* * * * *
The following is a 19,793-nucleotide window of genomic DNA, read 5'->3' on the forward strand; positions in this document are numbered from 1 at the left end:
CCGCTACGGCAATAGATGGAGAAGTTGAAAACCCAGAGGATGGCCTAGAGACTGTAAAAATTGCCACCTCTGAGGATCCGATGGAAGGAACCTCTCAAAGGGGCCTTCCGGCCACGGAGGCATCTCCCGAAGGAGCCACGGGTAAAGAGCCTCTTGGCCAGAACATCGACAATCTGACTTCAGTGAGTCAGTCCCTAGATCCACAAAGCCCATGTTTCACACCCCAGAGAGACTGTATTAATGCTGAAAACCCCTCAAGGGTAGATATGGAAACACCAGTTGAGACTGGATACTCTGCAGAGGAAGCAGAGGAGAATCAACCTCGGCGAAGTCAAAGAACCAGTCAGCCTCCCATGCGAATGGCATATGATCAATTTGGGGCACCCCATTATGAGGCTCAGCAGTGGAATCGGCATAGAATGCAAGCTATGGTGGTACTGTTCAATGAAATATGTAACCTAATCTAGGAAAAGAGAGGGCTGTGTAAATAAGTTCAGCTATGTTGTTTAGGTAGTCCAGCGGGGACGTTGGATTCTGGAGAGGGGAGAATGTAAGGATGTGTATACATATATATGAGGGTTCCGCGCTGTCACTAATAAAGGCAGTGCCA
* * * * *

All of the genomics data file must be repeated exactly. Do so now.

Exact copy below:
The following is a 19,793-nucleotide window of genomic DNA, read 5'->3' on the forward strand; positions in this document are numbered from 1 at the left end:
CCGCTACGGCAATAGATGGAGAAGTTGAAAACCCAGAGGATGGCCTAGAGACTGTAAAAATTGCCACCTCTGAGGATCCGATGGAAGGAACCTCTCAAAGGGGCCTTCCGGCCACGGAGGCATCTCCCGAAGGAGCCACGGGTAAAGAGCCTCTTGGCCAGAACATCGACAATCTGACTTCAGTGAGTCAGTCCCTAGATCCACAAAGCCCATGTTTCACACCCCAGAGAGACTGTATTAATGCTGAAAACCCCTCAAGGGTAGATATGGAAACACCAGTTGAGACTGGATACTCTGCAGAGGAAGCAGAGGAGAATCAACCTCGGCGAAGTCAAAGAACCAGTCAGCCTCCCATGCGAATGGCATATGATCAATTTGGGGCACCCCATTATGAGGCTCAGCAGTGGAATCGGCATAGAATGCAAGCTATGGTGGTACTGTTCAATGAAATATGTAACCTAATCTAGGAAAAGAGAGGGCTGTGTAAATAAGTTCAGCTATGTTGTTTAGGTAGTCCAGCGGGGACGTTGGATTCTGGAGAGGGGAGAATGTAAGGATGTGTATACATATATATGAGGGTTCCGCGCTGTCACTAATAAAGGCAGTGCCA